My earlier notes from Simon Bog-Olivier and another selection from Yyvonne Millerand

This section from Simon and Bianca's's book gives us lots to think about and work with perhaps as well as their concepts of related ha and tha bandhas..

" Abdominal and thoracic breathing
Abdominal breathing and thoracic breathing are terms sometimes used by people who teach breathing to indicate where on the body an expansion of the trunk should occur reÀecting the primary activation of either the diaphragm (abdominal breathing) or the intercostal muscles (thoracic breathing). It is incorrect to think that air is actually coming into the abdomen during abdominal breathing. In both types of breathing, the air will only go into the lungs.

Abdominal breathing is seen as an outward movement of the abdomen on inhalation and an inward movement of the abdomen on exhalation. Abdominal breathing mainly uses the diaphragm muscle, which moves downwards (distally) as it generates tension. If the abdomen is relaxed, pressure from the diaphragm will move the abdominal contents downwards (distally) and also outwards (anteriorly).

Thoracic breathing is seen as an outward and upward movement of the rib cage on inhalation and an inward and downward movement of the rib cage and chest wall on exhalation. Thoracic breathing mainly uses the intercostal muscles.

Intercostal muscle expansion of the rib cage and chest wall in thoracic breathing is essentially the same as the muscular activation used in the yogic internal lock uddiyana bandha [Section]". p227

8.4.3 The Effects of Breathing Rate on Various Body Systems
Some types of pranayama (yogic breathing exercises) require slow breathing that ¿lls and empties the entire lungs. This is sometimes referred to by other authors as complete breathing. Complete breathing requires full use of the diaphragm, the thoracic intercostal muscles and the abdominal muscles:

• The diaphragm [Table 7.4] is the main muscle used in what is referred to as abdominal breathing [Section 8.2.8]. On inhalation the abdomen gets larger as the diaphragm is activated (tenses and shortens), and on exhalation the abdomen gets smaller as the diaphragm relaxes (lengthens) and returns to its original position.

• The thoracic intercostal muscles (intercostals) [Table 7.4] are used in what is referred to as thoracic breathing [Section 8.2.8]. On inhalation the thorax (chest and upper back) gets larger as the intercostals are activated (tensing and shortening), and on exhalation the thorax gets smaller as the intercostals relax (lengthen) and return to their original position.

• The abdominal muscles [Table 7.4] are used to make a forced exhalation or a complete exhalation. 
By maintaining the grip (tension and shortness) of the abdominal muscles after the exhalation it makes it easier to expand the chest on a subsequent inhalation.

Many people have dif¿culty breathing with both the diaphragm and the intercostal muscles and are unable to expand their thorax unless they breathe quite forcefully with relatively fast and deep breathing [Table 8.1]. Fast, deep breathing forces the abdominal muscles to become activated (tense) to get the air out quickly and fully and, since the abdominal muscles have no time to relax after the exhalation, the subsequent inhalation is done with the abdomen ¿rm, thus forcing the thorax (chest and upper back) to expand.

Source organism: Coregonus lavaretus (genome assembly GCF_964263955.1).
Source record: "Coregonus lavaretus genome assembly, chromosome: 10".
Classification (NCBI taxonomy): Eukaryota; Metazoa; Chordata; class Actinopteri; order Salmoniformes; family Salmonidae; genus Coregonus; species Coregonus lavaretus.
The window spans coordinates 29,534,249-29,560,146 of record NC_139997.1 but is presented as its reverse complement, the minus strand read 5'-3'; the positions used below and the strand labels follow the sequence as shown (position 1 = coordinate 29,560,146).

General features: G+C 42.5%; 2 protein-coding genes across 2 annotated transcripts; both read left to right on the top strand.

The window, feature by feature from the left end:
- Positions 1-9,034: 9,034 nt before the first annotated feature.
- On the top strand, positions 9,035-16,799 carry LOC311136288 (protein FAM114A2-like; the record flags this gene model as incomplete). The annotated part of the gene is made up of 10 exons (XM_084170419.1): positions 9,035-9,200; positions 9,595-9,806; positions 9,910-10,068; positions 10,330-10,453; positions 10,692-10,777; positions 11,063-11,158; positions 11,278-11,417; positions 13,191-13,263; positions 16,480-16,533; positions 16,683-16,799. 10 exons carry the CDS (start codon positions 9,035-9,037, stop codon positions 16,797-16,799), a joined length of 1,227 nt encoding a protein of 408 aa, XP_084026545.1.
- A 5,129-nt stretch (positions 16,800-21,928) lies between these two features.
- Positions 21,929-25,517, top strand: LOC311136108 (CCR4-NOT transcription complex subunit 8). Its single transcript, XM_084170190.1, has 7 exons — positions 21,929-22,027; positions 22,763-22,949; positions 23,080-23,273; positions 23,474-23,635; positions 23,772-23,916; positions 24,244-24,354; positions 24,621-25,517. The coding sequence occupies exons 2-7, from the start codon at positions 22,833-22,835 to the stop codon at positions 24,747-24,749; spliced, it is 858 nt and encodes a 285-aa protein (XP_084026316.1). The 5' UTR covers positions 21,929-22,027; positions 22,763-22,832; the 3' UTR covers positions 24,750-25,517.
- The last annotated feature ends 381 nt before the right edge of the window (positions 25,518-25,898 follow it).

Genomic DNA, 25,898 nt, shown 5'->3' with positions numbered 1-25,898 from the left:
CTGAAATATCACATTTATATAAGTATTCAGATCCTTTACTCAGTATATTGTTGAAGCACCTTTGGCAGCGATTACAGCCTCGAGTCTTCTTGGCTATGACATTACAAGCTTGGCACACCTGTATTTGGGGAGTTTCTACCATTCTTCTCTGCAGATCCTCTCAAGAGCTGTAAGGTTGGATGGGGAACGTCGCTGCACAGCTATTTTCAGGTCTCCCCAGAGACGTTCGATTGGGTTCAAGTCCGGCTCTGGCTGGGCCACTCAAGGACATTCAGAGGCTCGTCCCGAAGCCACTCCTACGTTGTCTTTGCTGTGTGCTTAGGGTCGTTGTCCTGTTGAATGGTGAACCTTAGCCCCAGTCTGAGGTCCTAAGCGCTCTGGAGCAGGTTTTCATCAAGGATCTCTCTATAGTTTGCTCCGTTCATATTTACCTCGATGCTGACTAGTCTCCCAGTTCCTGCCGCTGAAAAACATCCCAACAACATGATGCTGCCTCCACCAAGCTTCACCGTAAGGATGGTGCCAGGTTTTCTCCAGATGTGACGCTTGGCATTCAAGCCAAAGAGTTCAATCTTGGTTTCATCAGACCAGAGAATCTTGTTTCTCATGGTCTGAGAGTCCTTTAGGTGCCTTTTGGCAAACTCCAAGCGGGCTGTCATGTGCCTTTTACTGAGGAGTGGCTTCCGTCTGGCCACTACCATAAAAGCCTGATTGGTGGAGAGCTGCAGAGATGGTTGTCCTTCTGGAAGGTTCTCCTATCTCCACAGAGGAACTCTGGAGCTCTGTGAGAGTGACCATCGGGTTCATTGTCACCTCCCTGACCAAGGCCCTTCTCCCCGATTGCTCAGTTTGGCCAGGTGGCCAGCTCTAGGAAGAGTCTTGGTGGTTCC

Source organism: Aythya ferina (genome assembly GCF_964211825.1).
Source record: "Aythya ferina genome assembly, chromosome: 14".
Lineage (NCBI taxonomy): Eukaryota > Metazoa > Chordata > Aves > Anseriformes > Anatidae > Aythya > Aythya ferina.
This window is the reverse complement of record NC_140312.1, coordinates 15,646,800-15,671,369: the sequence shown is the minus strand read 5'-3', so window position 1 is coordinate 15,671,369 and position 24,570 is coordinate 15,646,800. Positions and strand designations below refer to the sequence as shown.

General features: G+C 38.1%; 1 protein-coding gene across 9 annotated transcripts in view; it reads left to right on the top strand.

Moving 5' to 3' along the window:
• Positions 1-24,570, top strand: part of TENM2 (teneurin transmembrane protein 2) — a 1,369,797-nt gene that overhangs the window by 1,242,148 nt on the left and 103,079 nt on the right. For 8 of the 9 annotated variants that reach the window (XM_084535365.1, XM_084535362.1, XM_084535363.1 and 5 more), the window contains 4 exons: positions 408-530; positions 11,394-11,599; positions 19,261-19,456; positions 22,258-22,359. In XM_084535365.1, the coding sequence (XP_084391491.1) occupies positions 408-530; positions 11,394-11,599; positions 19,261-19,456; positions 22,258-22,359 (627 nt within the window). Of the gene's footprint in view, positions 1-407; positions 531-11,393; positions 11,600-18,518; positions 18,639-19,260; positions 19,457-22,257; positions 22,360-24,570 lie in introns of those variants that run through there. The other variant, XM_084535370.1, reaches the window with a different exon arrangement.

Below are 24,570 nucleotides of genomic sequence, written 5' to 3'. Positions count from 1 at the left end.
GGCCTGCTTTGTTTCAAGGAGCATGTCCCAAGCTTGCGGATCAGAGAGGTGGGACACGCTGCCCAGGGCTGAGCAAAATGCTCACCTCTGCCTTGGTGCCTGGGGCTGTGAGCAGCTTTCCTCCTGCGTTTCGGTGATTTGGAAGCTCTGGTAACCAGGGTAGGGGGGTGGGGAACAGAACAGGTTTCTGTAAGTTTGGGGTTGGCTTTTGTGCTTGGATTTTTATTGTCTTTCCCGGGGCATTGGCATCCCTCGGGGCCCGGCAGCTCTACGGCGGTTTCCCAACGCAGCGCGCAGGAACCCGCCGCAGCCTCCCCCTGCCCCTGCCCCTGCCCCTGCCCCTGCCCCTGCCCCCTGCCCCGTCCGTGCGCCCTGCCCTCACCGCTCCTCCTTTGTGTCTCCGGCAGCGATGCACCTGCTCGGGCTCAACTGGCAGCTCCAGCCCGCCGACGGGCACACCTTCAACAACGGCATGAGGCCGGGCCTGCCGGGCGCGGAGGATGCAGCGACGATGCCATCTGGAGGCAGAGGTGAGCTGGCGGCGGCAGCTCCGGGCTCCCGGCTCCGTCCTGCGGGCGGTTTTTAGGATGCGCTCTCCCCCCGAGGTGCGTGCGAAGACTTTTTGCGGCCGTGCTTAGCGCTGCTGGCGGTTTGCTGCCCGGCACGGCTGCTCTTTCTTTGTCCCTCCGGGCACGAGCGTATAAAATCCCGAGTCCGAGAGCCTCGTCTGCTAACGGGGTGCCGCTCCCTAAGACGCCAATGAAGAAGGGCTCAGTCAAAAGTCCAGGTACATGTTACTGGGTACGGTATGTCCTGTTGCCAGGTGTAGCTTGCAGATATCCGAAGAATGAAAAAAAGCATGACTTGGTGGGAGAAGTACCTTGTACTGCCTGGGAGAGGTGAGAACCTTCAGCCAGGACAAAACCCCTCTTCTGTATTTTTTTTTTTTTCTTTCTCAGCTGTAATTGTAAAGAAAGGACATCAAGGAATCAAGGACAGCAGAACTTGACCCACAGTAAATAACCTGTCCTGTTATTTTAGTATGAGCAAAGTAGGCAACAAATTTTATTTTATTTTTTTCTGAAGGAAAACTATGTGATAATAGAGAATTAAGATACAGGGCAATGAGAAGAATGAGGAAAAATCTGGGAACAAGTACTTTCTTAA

Similarly, there are many people who can not easily relax their abdomen. Their abdominal muscles hold so much tension that these people are unable to breathe into their abdomen, and are hardly able to use their diaphragm at all, unless they spend time focusing on relaxation and slower breathing [Table 8.1]. These people tend to be doing mainly thoracic breathing while doing any physical activity.

In terms of the bandhas, the complete inhalation, i.e. the maximum possible inhalation, can be done with a tha-uddiyana bandha (chest expansion) followed and supplemented by a tha-mula bandha (abdominal expansion), while the maximum possible exhalation can be done with a ha-mula bandha (abdominal contraction) followed and supplemented by a ha-uddiyana bandha (chest contraction).

Table 8.1 compares the effects of two extreme types of breathing (fast deep breathing compared to slow shallow or tidal breathing) on the various body systems. These are only two of the many breathing possibilities that exist and each have varying effects. There is no such thing as right or wrong breathing but one must use the type of breathing that is appropriate for the situation.

Both the thoracic breathing and abdominal breathing confer possible bene¿ts and disadvantages. Ideal yogic breathing is a combination of the most advantageous aspects of both fast, deep breathing and slow, shallow breathing [Table 8.1]. In ideal yogic breathing, the three central bandhas (jalandhara, uddiyana, and mula) [Section 7.4.1] are held throughout the breath cycle. To initially learn to maintain a grip on the three bandhas, the thorax should be kept expanded (tha-uddiyana bandha) throughout the breath cycle as it would be during thoracic breathing inhalation; the lower abdomen should be kept ¿rm and drawn inwards (ha-mula bandha), as in a forced exhalation; while the back of the neck is kept long and the chin kept slightly down and inwards (ha-jalandhara bandha) [Section 7.4.1].
In optimal yogic breathing, slow relaxed diaphragmatic breathing is used to respire only a small amount of air per minute, but with the chest and abdomen held in such a way that only a small volume of air is needed to ¿ll and then empty the lung. In the most advanced stages of pranayama the key emphasis should be not on increasing lung volume from breath to breath but rather on increasing the pressure in the chest with each inhale without increasing the volume. p238

Applied Anatomy and Physiology of Yoga

Update 2

"I arrived just in time. Giving me a few lessons a week, he started with a simple asana practice. I was to establish a link between breath and movement. Breathing should be controlled hand movements, slower breathing, the slower the movement. Each asana followed repeated at least four times. After one hour lesson in a sitting position, I learned the sound Udzhdzhayi and be able to distinguish it from the nasal sound. He allowed me to begin the simplest Pranayama - Udzhdzhayi Anuloma and Udzhdzhayi Viloma.

Krishnamacharya used to tell me, "lift up your chest," for the fact that, due to the rise of my chest, I could fill the air flow based on my lungs. After that, he insisted on the exhale with the abdominal muscles and the perineum. Breathe in and out - of course, but with the insertion of pauses, everything changes. Coached control is felt as an affirmation of life and gives a sense of a better life, by controlling breathing and blood circulation, which are interrelated. This is what I felt.